How to Create a Small Yard With Big Impact
To create a feeling of expansiveness in a small yard, carve out distinct garden areas and outdoor rooms.
Consider my own property, which is shown in these slides: An ornamental border along the street adds curb appeal, an entry garden welcomes visitors, there's a private patio for dining, and a woodsy backyard for lounge-chair relaxing — all on a 60-by-100-foot lot.
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Not only do the "rooms" make the yard more functional, they keep from revealing the whole place at once, so there's a sense of discovery as you move through them.
Colorful perennials layered on both sides of the fence greet visitors, while a bracketed lamppost and garden gate lead them to the front walk.
A flowering 'Kousa' dogwood tree is scaled to the house and provides a front-yard focal point.
Make Every Inch Count
When designing for a small yard, make every inch count. Pay special attention to hardscape features such as fences, walls, and paved areas; make sure they have the right scale and proportion. Along with established trees and shrubs, they lend structure year-round. Put the front yard to work to establish a mood — here, an English cottage-style garden to suit the cozy 1924 Tudor Revival house.
Layer plants of various heights, colors, and textures to add depth, and choose varieties with successive flowering times, so something is always in bloom. Personalize your home's exterior with hardware, lighting, containers, and trellises that tie it into the landscape. Last, plan and plant with views from inside the house in mind — and illuminate the garden at night. After all, what better way to gain ground than to blur the lines between outdoors and in?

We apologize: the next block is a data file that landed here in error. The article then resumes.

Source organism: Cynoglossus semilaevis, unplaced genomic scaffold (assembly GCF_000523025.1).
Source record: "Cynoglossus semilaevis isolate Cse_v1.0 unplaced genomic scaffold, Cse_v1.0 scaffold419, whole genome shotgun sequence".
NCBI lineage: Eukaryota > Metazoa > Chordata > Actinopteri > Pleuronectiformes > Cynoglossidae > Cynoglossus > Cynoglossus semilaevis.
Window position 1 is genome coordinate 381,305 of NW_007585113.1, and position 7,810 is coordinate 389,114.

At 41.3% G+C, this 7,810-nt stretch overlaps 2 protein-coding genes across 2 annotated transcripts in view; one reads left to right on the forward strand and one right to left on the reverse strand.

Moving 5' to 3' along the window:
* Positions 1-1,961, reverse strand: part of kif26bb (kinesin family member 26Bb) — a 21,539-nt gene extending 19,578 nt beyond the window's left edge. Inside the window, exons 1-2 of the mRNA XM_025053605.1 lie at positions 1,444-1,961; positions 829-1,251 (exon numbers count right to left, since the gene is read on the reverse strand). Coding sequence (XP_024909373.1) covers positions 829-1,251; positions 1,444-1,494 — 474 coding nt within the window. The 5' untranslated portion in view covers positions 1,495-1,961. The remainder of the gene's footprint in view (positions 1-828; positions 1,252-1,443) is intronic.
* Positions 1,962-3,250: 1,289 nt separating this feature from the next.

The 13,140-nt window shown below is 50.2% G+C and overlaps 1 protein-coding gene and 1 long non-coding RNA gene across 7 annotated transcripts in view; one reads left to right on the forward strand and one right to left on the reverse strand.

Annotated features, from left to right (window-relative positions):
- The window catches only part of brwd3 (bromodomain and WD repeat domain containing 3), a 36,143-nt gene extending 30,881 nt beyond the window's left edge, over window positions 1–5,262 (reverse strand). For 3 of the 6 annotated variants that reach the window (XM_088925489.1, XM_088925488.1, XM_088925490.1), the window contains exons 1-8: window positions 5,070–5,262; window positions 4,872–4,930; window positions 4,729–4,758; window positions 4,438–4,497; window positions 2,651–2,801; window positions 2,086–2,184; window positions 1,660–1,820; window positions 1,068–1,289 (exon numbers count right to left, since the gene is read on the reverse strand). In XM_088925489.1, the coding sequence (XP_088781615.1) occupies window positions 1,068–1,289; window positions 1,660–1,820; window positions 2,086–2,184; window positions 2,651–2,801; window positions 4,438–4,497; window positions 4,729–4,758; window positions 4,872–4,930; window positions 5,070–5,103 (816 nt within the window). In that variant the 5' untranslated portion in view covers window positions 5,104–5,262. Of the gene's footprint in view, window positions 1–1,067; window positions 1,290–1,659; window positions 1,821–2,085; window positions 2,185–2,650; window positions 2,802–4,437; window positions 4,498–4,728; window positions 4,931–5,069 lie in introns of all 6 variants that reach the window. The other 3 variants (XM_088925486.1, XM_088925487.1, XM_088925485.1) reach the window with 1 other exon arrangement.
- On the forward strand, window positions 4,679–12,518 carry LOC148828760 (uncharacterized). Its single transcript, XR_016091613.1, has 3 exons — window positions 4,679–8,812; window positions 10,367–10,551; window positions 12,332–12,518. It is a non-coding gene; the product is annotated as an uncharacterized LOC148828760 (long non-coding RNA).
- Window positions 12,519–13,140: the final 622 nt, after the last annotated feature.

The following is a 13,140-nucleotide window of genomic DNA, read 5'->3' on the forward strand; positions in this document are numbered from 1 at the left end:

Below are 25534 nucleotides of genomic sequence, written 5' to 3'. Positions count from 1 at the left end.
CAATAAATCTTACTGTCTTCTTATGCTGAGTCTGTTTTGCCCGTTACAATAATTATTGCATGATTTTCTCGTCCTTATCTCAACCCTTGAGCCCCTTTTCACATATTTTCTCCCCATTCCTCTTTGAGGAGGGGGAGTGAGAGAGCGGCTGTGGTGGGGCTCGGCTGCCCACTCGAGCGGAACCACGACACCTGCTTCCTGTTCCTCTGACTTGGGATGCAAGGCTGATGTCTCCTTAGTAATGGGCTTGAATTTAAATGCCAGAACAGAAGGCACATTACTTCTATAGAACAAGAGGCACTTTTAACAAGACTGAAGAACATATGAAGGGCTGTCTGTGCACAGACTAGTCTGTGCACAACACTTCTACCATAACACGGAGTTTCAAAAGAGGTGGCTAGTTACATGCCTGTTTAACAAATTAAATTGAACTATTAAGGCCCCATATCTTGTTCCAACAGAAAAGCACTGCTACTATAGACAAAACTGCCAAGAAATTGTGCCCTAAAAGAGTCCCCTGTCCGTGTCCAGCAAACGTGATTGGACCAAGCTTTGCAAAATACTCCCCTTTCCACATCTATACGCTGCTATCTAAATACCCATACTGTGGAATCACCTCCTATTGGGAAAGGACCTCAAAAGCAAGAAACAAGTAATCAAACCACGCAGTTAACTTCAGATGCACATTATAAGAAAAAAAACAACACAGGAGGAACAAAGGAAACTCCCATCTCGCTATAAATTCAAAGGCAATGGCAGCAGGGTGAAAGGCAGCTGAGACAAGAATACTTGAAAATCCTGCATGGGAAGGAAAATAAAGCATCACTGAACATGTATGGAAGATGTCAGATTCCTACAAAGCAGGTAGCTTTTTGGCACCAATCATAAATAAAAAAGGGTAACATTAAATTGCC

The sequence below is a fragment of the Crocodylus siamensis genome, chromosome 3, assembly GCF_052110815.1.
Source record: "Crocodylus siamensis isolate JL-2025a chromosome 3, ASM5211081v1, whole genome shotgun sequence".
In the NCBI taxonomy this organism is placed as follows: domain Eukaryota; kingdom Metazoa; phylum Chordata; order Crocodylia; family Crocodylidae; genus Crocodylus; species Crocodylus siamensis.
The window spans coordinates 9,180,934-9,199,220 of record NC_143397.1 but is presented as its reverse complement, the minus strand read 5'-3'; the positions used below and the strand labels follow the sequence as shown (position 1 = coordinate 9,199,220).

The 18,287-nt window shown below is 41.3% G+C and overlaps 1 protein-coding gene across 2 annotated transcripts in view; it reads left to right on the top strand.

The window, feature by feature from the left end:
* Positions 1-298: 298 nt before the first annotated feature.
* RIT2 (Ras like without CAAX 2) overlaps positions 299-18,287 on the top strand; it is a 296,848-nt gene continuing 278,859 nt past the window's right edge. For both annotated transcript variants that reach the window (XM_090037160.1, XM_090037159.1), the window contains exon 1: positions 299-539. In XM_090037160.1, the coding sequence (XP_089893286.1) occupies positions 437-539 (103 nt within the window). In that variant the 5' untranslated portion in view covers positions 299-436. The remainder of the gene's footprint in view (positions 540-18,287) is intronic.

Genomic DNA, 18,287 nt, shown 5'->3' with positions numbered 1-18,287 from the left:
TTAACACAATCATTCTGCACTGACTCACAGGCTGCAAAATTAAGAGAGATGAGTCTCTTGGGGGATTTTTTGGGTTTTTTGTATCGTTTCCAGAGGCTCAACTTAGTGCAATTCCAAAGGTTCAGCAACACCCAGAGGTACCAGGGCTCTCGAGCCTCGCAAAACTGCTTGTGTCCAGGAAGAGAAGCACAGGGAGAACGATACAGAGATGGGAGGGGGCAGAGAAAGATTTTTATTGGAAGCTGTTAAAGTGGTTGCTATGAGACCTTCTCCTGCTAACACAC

READ: 8 Lessons on Stretching a Small Yard
Create an Intimate Entry Garden
A garden arch makes a visual connection between the landscape and the house, and signals where to enter. Here, an exaggerated lamppost with a curved support bracket serves the same purpose. A Japanese red maple brushes the top of the arm and a rhododendron reaches around the post to soften the structure and blend it into its surroundings. A bronze light hangs over the latch-side post; in the evening, the wooden arm almost disappears, and the lamp appears to float.
The paving should signal the style of a home and garden, too. This one consists of irregular, multicolored pieces of slate — probably original to the 1920s house. Now, lined with hosta and Japanese painted fern where it's shady, and white 'Annabelle' hydrangeas, 'Nikko Blue' hydrangeas, and ever-blooming pink roses where there's filtered light, it serves as a casual pathway for the informal cottage.
Sturdy construction is key to preventing a sagging gate. And so is the right hanging hardware — usually a pair of sturdy strap hinges sized to cover one-fourth to one-third of the gate's width. Here's how three styles from Snug Cottage Hardware ably do the job.